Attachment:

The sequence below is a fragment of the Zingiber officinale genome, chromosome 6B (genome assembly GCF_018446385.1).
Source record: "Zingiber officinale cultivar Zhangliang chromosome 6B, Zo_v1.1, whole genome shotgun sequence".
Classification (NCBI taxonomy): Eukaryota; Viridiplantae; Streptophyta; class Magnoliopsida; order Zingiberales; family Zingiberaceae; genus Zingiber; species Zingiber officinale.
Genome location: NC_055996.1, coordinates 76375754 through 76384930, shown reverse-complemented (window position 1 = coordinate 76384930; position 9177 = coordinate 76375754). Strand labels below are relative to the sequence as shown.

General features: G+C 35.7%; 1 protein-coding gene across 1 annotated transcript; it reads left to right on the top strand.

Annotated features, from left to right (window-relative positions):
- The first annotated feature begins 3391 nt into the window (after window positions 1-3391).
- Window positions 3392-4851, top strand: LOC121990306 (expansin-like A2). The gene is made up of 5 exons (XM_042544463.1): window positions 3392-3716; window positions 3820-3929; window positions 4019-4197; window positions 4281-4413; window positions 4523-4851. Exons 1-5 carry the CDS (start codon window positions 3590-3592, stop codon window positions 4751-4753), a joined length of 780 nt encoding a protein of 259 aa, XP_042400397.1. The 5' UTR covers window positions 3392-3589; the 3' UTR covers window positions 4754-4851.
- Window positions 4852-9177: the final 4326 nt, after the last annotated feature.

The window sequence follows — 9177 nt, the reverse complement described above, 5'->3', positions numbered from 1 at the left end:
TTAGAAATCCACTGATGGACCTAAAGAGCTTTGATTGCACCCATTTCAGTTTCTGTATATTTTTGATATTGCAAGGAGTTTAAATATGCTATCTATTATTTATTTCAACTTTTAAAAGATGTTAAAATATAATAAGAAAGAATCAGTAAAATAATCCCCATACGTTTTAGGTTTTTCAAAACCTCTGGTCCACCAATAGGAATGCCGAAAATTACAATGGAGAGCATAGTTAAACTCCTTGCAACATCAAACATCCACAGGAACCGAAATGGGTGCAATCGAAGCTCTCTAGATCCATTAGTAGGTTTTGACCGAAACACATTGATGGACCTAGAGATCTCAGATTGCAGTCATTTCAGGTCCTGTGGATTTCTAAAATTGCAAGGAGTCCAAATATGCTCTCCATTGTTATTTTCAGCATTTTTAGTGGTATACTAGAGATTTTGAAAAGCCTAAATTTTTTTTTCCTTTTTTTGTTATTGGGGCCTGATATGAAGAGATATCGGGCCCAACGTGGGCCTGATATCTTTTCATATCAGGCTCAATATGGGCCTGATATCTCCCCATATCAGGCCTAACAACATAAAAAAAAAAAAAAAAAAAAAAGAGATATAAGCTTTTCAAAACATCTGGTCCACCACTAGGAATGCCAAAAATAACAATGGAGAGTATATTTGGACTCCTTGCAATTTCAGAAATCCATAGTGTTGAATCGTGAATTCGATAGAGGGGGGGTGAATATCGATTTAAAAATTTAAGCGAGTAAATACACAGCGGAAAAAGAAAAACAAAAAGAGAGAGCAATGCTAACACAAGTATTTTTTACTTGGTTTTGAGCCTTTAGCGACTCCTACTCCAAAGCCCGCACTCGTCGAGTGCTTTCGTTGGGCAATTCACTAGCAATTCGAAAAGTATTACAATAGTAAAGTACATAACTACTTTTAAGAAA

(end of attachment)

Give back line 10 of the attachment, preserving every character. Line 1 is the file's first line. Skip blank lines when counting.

The window sequence follows — 9177 nt, the reverse complement described above, 5'->3', positions numbered from 1 at the left end: